Buying games that are in Open Access on Steam can sometimes prove to be a risky decision. Some can be surprisingly pleasant, and offer countless hours of enjoyment (Starbound springs to mind), while others can leave you wondering why you even considered buying them in the first place (War Z for one). The latest of these Open Access titles is The Forest, a survival horror game going for roughly £11 on Steam. After my strenuous exams I thought I deserved a little treat, so I picked The Forest. I was met with a game with significant potential, and although it’s only v.0.02, it’s a hell of a lot more enjoyable than some fully released titles.
It all starts off like this: you’re on an aeroplane with a child sitting beside you, (who on Earth this child is hasn’t been elaborated upon yet, but hey, it’s an Alpha game, I’ll let it slide), the plane crashes and you wake up to see the islands residents, cannibalistic mutants, dragging away the little child. You gain control of your character and must survive on this island by chopping down trees, scavenging for materials and crafting a base to avoid the ruthless mutants.
I’m sure you’re thinking: “this sounds like a Minecraft ripoff!” You couldn’t be further from the truth. You can craft walls, items and houses, sure, but The Forest has a lot that Minecraft lacks.
The mutants make this game. They are terrifying. You have few methods of defending yourself; you have axes and various weapons you can craft, like Molotov cocktails. But these aren’t any normal (if there is such a thing) mutants, they’re mutant cannibals, and they’re damn strong. It can take 12 swings of an axe to bring one down, they’re nimble enough to avoid thrown projectiles, and even if you have stamina left after the battle, reinforcements will likely arrive soon, leaving you overwhelmed.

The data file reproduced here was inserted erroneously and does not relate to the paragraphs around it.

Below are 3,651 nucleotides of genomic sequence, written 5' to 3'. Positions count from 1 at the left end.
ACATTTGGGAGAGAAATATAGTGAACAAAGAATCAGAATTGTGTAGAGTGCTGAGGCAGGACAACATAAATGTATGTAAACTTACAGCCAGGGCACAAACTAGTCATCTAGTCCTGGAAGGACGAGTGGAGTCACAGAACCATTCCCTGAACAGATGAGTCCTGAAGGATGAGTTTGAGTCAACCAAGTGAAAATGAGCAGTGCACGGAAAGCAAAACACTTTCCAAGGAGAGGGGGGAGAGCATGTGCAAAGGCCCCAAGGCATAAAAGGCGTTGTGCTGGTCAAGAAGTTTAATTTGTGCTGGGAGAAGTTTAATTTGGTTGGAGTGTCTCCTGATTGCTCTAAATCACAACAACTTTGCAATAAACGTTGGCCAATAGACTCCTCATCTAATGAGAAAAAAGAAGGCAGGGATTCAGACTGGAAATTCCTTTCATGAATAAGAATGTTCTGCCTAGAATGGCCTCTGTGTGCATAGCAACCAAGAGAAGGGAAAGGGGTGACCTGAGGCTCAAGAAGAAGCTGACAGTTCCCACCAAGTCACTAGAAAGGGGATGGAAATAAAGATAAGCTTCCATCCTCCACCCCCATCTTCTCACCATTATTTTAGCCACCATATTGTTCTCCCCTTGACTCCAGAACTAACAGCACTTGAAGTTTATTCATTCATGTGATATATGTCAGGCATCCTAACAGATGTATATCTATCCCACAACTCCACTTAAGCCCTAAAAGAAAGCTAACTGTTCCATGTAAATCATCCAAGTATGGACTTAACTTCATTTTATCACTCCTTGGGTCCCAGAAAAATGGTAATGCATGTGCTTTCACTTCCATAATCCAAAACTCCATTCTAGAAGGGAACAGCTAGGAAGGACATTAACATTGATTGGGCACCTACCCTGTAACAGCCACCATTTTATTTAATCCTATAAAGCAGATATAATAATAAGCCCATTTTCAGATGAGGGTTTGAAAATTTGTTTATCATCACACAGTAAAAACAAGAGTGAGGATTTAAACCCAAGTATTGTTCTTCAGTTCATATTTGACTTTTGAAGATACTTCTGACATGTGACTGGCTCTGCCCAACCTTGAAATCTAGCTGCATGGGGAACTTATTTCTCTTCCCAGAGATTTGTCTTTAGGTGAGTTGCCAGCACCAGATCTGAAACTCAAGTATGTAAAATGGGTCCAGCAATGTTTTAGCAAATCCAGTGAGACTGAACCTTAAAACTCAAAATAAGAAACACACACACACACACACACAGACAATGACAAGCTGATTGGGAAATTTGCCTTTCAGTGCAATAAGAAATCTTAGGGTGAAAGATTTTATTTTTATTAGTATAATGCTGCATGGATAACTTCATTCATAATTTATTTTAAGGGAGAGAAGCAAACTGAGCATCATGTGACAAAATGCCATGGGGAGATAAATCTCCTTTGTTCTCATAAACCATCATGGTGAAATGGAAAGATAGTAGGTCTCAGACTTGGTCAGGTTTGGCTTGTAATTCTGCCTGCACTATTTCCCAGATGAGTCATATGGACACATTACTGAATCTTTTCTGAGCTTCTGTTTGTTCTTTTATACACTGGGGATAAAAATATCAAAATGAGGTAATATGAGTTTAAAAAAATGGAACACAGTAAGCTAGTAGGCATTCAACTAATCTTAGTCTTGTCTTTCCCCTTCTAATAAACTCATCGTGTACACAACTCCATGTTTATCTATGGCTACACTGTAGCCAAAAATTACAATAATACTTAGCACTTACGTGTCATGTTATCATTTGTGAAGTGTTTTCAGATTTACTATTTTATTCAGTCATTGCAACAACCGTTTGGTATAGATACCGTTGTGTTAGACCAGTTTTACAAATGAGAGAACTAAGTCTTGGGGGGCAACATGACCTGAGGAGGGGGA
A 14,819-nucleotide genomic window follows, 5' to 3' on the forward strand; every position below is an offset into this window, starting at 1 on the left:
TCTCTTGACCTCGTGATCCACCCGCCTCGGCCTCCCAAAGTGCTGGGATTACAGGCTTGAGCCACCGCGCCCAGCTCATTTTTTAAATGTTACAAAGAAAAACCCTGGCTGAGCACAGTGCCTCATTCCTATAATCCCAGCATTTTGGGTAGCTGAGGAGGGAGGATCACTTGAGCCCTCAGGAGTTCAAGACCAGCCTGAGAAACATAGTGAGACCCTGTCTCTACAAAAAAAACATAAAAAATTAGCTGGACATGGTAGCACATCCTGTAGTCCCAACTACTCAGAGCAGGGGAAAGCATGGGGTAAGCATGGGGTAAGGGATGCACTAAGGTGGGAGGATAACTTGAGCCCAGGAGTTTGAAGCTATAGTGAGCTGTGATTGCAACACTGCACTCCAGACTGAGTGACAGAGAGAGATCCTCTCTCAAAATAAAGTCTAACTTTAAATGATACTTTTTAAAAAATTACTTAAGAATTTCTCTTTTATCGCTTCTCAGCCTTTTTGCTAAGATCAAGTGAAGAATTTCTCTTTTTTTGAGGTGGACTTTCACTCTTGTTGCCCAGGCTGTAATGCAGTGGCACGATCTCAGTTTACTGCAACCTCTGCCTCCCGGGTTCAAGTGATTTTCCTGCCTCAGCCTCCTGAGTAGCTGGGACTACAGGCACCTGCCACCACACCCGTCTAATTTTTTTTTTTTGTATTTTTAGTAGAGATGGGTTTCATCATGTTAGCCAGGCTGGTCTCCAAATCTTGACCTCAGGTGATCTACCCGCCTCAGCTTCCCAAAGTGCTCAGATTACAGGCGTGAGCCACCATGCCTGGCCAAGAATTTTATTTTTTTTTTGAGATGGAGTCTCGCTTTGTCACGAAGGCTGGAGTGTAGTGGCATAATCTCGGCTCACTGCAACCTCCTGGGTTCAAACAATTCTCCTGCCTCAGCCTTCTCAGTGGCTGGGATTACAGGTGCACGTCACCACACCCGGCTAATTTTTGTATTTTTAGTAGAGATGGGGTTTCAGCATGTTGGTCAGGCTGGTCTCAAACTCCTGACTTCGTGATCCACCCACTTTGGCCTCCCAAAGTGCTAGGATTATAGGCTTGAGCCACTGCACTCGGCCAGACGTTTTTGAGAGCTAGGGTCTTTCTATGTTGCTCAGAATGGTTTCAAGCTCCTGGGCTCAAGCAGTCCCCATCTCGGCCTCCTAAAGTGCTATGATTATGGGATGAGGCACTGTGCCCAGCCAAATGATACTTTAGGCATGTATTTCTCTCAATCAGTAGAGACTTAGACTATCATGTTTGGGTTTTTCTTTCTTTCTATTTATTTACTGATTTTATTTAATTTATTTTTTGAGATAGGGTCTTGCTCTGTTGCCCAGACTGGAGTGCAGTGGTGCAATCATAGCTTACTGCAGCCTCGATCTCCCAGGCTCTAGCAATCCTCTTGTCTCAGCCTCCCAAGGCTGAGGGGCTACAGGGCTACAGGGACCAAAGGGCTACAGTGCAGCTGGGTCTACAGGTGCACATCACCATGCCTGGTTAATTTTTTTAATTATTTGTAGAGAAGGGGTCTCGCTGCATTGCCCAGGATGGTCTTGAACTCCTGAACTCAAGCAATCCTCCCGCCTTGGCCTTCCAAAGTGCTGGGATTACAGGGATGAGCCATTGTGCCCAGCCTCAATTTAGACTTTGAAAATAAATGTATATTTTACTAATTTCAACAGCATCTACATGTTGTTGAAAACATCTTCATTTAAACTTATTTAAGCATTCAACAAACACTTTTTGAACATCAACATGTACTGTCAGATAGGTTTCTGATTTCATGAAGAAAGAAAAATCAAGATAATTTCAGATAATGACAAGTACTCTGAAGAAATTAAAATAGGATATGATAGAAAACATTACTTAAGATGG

You fear the mutants. You actively hide from them. Sometimes they see you and circle around you without attacking, surveying you, assessing you. It’s in these moments where you slowly back away, hoping to whatever God you believe in they don’t all swarm you in a coordinated attack. In a game where death is permanent (after your second “death” anyway), you want nothing more than to hide from them. You’re weak, and the game lets you know that. They drag away their fallen comrades, and the females mourn the death of their friends. Although you are only defending yourself, The Forest does a great job at convincing you that you’re merely a trespasser in these people’s lives, adding to the immersion of the game.
You’ll find yourself in this situation more than once.
For an Alpha release, the attention to detail in the artwork is phenomenal. The developers have a background in VFX, which explains why this game looks so great. Bushes sway swiftly in the wind, moving aside as you walk through them, the gloriously detailed trees are thick and plentiful, giving The Forest a sense of denseness to it. Even a decent computer will have some trouble smoothly running this game, though this is might just be down to poor optimisation during the Alpha release.
The visuals aren’t the only thing that stand out to me, the audio in this game just as good. In the same way the Battlefield series is known for its phenomenal sound in the shooter genre, The Forest should be equally respected for its sound in the survival genre. Every sound of the axe, ranging from chopping down a tree to striking a mutant round the face is incredibly satisfying, hauling logs and placing them onto your shelter provides a lovely thudding sound, giving you a sense that you’re actually building something. Coupled with the visual progress being shown whenever you place materials on any contraption you’re building, you really feel like you’re actively surviving on this island, building whatever you can to keep yourself alive.